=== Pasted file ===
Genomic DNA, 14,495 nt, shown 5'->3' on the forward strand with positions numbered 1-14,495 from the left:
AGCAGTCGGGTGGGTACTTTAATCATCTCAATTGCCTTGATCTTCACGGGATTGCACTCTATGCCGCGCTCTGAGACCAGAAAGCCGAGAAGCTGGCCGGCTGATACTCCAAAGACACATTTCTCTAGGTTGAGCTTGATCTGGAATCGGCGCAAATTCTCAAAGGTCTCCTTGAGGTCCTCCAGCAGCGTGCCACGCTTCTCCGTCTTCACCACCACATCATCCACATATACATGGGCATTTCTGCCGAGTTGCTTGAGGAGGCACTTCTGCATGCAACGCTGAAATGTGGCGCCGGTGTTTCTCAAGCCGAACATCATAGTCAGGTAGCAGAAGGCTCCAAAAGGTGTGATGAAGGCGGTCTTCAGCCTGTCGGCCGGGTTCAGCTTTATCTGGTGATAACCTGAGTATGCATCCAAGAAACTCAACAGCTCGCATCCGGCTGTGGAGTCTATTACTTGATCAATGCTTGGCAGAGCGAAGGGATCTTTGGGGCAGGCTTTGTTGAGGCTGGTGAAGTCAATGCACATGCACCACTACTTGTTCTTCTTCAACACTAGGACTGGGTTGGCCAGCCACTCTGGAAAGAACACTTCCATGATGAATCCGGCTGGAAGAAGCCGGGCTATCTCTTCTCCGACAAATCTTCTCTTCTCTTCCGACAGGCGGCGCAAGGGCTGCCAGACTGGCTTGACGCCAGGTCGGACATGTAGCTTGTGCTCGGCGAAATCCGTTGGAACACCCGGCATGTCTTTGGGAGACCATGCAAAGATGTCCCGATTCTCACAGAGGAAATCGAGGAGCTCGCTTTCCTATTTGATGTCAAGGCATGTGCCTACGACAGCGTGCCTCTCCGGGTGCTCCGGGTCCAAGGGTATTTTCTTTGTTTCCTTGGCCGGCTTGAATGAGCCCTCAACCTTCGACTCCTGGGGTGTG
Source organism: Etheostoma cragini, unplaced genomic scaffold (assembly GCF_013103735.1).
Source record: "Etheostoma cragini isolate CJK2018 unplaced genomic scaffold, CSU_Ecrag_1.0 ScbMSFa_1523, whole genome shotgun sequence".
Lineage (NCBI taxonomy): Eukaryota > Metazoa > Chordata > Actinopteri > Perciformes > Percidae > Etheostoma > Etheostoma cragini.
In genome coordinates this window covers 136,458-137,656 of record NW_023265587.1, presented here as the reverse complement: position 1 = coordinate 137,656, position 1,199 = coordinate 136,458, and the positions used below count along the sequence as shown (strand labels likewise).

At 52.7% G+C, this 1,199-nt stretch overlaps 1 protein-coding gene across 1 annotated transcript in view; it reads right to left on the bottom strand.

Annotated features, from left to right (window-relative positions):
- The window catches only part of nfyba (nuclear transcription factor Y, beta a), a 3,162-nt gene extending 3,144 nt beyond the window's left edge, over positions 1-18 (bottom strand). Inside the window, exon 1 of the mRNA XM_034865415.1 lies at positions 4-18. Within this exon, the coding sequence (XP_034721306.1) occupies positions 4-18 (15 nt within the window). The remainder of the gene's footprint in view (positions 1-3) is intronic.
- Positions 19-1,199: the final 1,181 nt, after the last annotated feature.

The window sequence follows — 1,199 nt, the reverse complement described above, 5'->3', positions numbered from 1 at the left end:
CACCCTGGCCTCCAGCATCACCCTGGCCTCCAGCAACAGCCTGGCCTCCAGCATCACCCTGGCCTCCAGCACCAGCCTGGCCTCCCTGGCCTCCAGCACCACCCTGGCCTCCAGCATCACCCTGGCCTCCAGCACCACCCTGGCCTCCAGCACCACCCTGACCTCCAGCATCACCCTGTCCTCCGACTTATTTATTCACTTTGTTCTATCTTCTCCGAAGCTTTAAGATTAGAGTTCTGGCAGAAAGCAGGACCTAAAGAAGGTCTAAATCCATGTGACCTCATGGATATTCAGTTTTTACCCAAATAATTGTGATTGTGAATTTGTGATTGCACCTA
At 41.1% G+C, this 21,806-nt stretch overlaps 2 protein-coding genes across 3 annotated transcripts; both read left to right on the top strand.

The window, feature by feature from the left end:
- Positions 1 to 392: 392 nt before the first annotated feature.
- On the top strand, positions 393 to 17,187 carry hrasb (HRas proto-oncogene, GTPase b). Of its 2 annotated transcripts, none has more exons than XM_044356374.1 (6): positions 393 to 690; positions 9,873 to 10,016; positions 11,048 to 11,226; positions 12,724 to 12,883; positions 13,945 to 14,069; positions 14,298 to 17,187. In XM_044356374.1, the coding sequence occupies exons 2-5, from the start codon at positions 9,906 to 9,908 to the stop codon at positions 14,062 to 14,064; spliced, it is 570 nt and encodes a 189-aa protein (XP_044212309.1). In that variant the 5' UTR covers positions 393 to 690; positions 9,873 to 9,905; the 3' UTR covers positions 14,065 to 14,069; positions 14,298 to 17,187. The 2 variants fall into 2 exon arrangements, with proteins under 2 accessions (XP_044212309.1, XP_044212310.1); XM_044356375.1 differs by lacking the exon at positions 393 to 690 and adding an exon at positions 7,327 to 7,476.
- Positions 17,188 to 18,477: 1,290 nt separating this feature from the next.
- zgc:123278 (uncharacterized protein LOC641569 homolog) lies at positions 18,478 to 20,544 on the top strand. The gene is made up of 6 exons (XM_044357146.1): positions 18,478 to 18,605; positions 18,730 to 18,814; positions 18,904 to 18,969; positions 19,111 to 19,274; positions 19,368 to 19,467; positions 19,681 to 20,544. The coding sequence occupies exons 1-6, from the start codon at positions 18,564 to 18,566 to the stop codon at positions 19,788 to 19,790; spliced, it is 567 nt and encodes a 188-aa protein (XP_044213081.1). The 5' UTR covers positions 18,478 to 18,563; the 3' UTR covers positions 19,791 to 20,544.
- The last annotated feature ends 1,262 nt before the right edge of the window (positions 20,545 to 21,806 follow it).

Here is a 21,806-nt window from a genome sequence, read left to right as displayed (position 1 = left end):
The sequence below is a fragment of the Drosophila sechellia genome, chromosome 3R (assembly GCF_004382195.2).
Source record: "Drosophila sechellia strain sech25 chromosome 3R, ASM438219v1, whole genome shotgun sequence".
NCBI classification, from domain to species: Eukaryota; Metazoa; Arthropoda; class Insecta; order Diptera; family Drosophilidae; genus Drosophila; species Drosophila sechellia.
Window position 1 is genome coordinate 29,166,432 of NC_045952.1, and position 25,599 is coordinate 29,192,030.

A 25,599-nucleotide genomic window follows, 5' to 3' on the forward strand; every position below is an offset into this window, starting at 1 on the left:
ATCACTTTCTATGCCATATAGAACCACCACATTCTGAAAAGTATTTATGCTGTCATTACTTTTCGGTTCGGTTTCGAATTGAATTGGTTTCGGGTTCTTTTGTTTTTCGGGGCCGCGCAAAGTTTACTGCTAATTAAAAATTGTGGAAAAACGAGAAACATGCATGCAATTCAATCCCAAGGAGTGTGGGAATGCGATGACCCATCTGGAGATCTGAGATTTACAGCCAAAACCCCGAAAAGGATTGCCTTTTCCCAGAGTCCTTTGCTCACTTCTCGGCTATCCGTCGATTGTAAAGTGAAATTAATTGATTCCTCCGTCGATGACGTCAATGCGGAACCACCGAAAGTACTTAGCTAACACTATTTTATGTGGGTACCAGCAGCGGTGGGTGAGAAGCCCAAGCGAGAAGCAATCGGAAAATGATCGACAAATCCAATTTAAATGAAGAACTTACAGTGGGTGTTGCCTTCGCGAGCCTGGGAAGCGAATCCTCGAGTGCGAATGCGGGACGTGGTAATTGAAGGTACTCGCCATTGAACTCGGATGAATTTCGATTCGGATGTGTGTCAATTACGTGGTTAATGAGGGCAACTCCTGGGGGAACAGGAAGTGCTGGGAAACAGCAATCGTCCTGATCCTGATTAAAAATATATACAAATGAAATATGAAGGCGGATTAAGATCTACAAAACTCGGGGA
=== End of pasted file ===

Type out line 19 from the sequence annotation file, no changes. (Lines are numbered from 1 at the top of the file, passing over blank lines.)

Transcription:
- The last annotated feature ends 1,262 nt before the right edge of the window (positions 20,545 to 21,806 follow it).